Stress Syndrome Strikes After Amigo Store Disaster
Jul. 21, 1988
BROWNSVILLE, Texas (AP) _ Stress disorders have afflicted some survivors, medical personnel and rescue workers involved in the deadly collapse of a department store.
Fourteen people were killed and 47 others were injured when The Amigo Store collapsed July 7.
Tamara Cowen, a 35-year-old nurse who supervised a triage center near the store, said she still cannot remember everything she did in the hours after the disaster.
Ms. Cowen identified bodies as they were pulled from the rubble and scheduled doctors and nurses around the clock to treat victims and exhausted rescue workers.
For days afterward, she said, she could not sleep without dreaming she was back at the treatment area, the sound of dump trucks and bulldozers ringing in her ears. She cried, and repeatedly returned to the scene after the rubble had been cleared.
Counselors at Valley Regional Medical Center said Ms. Cowen suffered from ''post-traumatic stress disorder,'' a normal response to such an upsetting experience.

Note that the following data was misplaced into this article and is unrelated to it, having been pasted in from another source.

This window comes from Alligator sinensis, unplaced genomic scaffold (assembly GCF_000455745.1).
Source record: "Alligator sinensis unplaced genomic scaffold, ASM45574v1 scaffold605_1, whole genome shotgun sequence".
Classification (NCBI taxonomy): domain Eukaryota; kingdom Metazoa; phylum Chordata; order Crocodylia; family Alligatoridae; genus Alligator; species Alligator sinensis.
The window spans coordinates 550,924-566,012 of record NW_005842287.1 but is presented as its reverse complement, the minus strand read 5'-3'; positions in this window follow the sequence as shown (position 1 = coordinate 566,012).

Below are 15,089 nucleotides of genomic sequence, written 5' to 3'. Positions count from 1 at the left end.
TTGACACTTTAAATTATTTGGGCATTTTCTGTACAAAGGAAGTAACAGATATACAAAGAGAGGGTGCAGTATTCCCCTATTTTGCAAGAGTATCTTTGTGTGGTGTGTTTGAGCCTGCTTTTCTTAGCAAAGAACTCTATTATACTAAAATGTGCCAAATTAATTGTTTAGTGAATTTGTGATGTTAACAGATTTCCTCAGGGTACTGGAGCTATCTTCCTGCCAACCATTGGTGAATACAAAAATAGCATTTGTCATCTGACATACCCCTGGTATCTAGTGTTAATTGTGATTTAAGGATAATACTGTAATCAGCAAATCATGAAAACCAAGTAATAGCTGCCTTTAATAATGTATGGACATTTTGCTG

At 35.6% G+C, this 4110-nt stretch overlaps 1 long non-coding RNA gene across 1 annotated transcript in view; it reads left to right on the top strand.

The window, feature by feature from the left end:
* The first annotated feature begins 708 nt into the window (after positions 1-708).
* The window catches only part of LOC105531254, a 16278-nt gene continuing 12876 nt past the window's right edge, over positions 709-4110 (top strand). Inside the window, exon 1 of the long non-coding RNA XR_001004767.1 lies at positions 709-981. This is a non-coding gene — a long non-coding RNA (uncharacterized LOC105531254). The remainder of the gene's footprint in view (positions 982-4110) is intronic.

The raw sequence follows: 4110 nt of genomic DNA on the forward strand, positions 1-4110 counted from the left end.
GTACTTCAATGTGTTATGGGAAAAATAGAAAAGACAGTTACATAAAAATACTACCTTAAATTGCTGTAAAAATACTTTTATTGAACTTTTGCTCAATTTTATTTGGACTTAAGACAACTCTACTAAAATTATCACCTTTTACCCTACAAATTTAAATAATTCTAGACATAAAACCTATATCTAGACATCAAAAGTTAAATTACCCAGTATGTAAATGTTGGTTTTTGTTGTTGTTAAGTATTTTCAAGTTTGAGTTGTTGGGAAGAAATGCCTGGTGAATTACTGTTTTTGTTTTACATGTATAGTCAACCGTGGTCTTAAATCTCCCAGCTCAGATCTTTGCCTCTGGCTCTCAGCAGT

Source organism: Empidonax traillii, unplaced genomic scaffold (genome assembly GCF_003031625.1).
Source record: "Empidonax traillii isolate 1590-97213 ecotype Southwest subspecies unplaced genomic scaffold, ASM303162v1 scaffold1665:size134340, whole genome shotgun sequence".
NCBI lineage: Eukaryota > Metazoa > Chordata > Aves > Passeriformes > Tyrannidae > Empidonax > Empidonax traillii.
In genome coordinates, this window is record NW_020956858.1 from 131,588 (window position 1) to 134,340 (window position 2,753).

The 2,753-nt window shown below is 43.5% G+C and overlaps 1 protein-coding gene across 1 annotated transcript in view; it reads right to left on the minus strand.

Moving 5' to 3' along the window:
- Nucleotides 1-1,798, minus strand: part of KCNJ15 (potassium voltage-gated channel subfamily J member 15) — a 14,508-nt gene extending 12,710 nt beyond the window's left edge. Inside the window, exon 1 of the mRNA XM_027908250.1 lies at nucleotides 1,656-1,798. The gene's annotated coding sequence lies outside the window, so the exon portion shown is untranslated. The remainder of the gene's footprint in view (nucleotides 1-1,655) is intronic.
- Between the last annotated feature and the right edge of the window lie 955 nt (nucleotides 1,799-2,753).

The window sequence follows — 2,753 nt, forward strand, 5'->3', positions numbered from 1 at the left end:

Psychologist Jay Martinez led a counseling session last week at the hospital, where a group of mostly medical professionals expressed their feelings after the disaster. All reported some form of post-traumatic stress, including feelings of irritability, frustration, helplessness and guilt, Martinez said.
Dr. Ralph Jones, another counselor working with disaster survivors, said the stress disorder ''is the same thing many of the Vietnam veterans experienced and are still experiencing.''
Jones said he counseled one woman who is afraid to leave her house, especially if it means going downtown. Other survivors are irritable toward family members or have suppressed emotions altogether.
''The major thing is to get them to talk about it - express their feelings,'' Jones said.
It is important for those affected to revisit the disaster site, accept what happened and move on, Martinez said. For that reason, city officials held a memorial ceremony on the lot once it was cleared.